(Kansas City, Mo.) – Kansas City’s parks add natural spaces and beauty to our city. Unfortunately, some see the slopes and trees as a hiding place. Recently, KC Water staff received notice that an illegal dump site had been discovered.
“I got a call from the Office of Environmental Quality and we had a report of an illegal dump,” said KC Water Environmental Manager Robert Fort.
Fort and his team found more than two dozen, 5-gallon buckets of flammable paint dumped in a Kansas City park.
“Instead of calling a contractor in and having it hauled away, they’d decided to dump it down the hill,” said Fort.
A few times a year, KC Water is called on to clean up an illegal dump of waste materials. KC Water and the Office of Environmental Quality work together to determine if KC Water must clean it up or if help from the Missouri Department of Natural Resources is needed.
Because of the amount of paint dumped at this location, it’s most likely a business did this. And, it’s a crime.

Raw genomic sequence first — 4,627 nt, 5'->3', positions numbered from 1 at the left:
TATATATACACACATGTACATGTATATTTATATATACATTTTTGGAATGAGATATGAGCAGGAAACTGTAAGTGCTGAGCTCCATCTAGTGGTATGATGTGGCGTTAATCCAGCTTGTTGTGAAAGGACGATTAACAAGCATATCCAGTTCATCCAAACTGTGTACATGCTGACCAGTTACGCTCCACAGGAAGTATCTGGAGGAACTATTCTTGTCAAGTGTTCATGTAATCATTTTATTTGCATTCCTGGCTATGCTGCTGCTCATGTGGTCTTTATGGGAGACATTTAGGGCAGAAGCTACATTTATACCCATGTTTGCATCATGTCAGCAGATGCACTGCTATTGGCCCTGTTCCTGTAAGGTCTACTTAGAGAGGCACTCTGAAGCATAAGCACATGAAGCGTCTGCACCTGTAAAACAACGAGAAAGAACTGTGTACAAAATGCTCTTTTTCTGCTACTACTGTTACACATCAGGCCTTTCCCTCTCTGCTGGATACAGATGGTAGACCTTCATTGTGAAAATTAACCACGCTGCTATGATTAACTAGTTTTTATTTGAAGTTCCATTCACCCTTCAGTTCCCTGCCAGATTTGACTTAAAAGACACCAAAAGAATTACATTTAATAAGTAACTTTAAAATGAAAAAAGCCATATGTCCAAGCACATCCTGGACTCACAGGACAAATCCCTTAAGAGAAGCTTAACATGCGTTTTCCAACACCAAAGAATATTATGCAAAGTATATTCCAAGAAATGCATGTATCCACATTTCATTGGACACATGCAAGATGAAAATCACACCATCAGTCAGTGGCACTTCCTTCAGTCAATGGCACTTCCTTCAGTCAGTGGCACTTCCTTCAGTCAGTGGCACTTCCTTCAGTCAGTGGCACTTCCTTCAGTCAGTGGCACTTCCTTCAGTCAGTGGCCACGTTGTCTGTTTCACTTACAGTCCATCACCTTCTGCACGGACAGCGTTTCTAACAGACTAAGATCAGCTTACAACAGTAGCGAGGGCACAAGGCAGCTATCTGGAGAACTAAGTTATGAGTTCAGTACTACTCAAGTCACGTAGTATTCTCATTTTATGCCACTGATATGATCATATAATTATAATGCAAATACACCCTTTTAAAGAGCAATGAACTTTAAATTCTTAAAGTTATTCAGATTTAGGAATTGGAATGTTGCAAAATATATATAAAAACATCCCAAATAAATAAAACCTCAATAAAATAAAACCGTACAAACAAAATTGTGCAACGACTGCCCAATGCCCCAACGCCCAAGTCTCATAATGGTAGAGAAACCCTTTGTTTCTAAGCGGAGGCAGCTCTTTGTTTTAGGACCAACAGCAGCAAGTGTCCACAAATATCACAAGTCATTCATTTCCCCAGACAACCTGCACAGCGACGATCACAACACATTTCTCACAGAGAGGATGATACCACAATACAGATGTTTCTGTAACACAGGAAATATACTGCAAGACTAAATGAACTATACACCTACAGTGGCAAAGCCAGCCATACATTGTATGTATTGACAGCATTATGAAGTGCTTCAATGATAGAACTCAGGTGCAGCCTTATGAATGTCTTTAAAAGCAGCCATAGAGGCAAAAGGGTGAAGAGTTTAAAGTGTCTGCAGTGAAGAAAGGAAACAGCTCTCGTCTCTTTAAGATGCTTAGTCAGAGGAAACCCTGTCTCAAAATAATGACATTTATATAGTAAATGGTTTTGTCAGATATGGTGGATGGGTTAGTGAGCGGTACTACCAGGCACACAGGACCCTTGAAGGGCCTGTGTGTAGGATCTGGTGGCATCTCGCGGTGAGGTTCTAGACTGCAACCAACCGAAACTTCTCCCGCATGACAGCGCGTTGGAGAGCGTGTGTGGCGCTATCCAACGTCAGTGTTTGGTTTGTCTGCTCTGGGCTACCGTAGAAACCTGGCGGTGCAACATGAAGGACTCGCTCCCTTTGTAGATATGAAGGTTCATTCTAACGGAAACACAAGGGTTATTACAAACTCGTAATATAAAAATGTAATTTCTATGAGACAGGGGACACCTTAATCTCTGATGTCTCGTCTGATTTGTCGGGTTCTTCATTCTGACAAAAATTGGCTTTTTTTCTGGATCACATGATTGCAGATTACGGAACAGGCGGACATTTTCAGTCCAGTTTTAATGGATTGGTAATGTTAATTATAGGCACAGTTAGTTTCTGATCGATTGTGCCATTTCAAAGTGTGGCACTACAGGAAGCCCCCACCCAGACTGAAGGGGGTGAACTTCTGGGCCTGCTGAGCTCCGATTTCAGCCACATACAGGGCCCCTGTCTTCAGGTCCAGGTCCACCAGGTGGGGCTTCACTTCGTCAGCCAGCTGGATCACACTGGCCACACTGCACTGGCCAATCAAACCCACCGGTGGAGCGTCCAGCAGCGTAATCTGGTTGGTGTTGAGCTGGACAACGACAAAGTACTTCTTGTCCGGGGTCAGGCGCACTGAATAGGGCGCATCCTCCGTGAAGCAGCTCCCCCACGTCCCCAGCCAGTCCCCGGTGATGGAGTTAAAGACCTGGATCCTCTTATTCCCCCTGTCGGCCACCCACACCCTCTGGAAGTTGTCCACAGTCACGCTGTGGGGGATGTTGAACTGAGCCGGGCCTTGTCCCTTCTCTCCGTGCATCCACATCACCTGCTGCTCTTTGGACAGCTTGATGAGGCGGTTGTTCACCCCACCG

“Go ahead and use your environmental contractor to get rid of your paint,” said Fort. “Don’t dump it in the city. If we catch you it’s a thousand dollar fine and up to a year in prison.”
While businesses need to rely on environmental contractors, Kansas City residents can drop off old paint and other hazardous waste items such as batteries and light bulbs for free at KC Water’s Household Hazardous Waste facility. Located at 4707 Deramus Avenue, the facility is open for drop-offs Thursdays through Saturdays. More information, including times, can be found here.
Kansas City residents may also utilize one of the two bulky item pickup services that are available. Information on those services can be found online.
For more information, please contact Brooke Givens, Media Relations Coordinator, at firstname.lastname@example.org or 816.513.0284.
KC Water maintains and operates water treatment and distribution systems, stormwater management systems, and wastewater collection and treatment systems for residential and business customers in Kansas City and for wholesale customers in the Kansas City area. KC Water is primarily funded by fees charged to customers based on their use or impacts on the three utility systems.
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